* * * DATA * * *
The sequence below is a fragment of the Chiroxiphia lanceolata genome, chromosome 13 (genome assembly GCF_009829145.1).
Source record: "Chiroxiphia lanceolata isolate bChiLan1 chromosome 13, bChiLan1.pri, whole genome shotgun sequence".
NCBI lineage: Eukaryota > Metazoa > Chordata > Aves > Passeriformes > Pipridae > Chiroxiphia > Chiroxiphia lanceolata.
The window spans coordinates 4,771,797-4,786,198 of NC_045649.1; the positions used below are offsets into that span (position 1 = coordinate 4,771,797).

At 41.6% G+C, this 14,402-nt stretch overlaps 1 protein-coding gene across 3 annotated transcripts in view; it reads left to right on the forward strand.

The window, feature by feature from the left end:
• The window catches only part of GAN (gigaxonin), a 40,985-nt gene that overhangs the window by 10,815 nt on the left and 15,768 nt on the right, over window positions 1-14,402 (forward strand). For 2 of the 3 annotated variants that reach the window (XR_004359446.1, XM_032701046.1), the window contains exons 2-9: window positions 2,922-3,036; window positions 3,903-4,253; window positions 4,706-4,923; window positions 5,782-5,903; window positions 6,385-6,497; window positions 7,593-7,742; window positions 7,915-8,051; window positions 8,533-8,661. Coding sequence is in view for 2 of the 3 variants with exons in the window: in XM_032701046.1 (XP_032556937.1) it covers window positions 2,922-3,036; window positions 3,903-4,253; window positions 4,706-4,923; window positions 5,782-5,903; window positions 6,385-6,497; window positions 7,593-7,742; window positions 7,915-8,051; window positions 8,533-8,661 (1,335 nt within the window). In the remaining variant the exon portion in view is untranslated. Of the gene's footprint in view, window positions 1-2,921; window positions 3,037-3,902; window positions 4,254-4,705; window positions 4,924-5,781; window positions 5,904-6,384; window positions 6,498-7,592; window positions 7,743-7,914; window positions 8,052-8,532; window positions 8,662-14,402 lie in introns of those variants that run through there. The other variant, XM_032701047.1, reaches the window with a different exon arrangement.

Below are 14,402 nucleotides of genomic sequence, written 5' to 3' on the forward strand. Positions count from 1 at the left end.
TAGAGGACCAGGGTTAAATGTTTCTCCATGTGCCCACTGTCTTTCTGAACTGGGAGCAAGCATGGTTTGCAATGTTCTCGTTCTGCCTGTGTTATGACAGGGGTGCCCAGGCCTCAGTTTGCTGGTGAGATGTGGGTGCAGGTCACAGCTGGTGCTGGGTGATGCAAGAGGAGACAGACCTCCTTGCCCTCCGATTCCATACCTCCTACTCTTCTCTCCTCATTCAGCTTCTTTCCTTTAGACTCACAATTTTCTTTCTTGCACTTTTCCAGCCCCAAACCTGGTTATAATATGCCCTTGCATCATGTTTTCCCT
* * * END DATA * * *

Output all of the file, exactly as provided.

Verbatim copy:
The sequence below is a fragment of the Chiroxiphia lanceolata genome, chromosome 13 (genome assembly GCF_009829145.1).
Source record: "Chiroxiphia lanceolata isolate bChiLan1 chromosome 13, bChiLan1.pri, whole genome shotgun sequence".
NCBI lineage: Eukaryota > Metazoa > Chordata > Aves > Passeriformes > Pipridae > Chiroxiphia > Chiroxiphia lanceolata.
The window spans coordinates 4,771,797-4,786,198 of NC_045649.1; the positions used below are offsets into that span (position 1 = coordinate 4,771,797).

At 41.6% G+C, this 14,402-nt stretch overlaps 1 protein-coding gene across 3 annotated transcripts in view; it reads left to right on the forward strand.

The window, feature by feature from the left end:
• The window catches only part of GAN (gigaxonin), a 40,985-nt gene that overhangs the window by 10,815 nt on the left and 15,768 nt on the right, over window positions 1-14,402 (forward strand). For 2 of the 3 annotated variants that reach the window (XR_004359446.1, XM_032701046.1), the window contains exons 2-9: window positions 2,922-3,036; window positions 3,903-4,253; window positions 4,706-4,923; window positions 5,782-5,903; window positions 6,385-6,497; window positions 7,593-7,742; window positions 7,915-8,051; window positions 8,533-8,661. Coding sequence is in view for 2 of the 3 variants with exons in the window: in XM_032701046.1 (XP_032556937.1) it covers window positions 2,922-3,036; window positions 3,903-4,253; window positions 4,706-4,923; window positions 5,782-5,903; window positions 6,385-6,497; window positions 7,593-7,742; window positions 7,915-8,051; window positions 8,533-8,661 (1,335 nt within the window). In the remaining variant the exon portion in view is untranslated. Of the gene's footprint in view, window positions 1-2,921; window positions 3,037-3,902; window positions 4,254-4,705; window positions 4,924-5,781; window positions 5,904-6,384; window positions 6,498-7,592; window positions 7,743-7,914; window positions 8,052-8,532; window positions 8,662-14,402 lie in introns of those variants that run through there. The other variant, XM_032701047.1, reaches the window with a different exon arrangement.

Below are 14,402 nucleotides of genomic sequence, written 5' to 3' on the forward strand. Positions count from 1 at the left end.
TAGAGGACCAGGGTTAAATGTTTCTCCATGTGCCCACTGTCTTTCTGAACTGGGAGCAAGCATGGTTTGCAATGTTCTCGTTCTGCCTGTGTTATGACAGGGGTGCCCAGGCCTCAGTTTGCTGGTGAGATGTGGGTGCAGGTCACAGCTGGTGCTGGGTGATGCAAGAGGAGACAGACCTCCTTGCCCTCCGATTCCATACCTCCTACTCTTCTCTCCTCATTCAGCTTCTTTCCTTTAGACTCACAATTTTCTTTCTTGCACTTTTCCAGCCCCAAACCTGGTTATAATATGCCCTTGCATCATGTTTTCCCT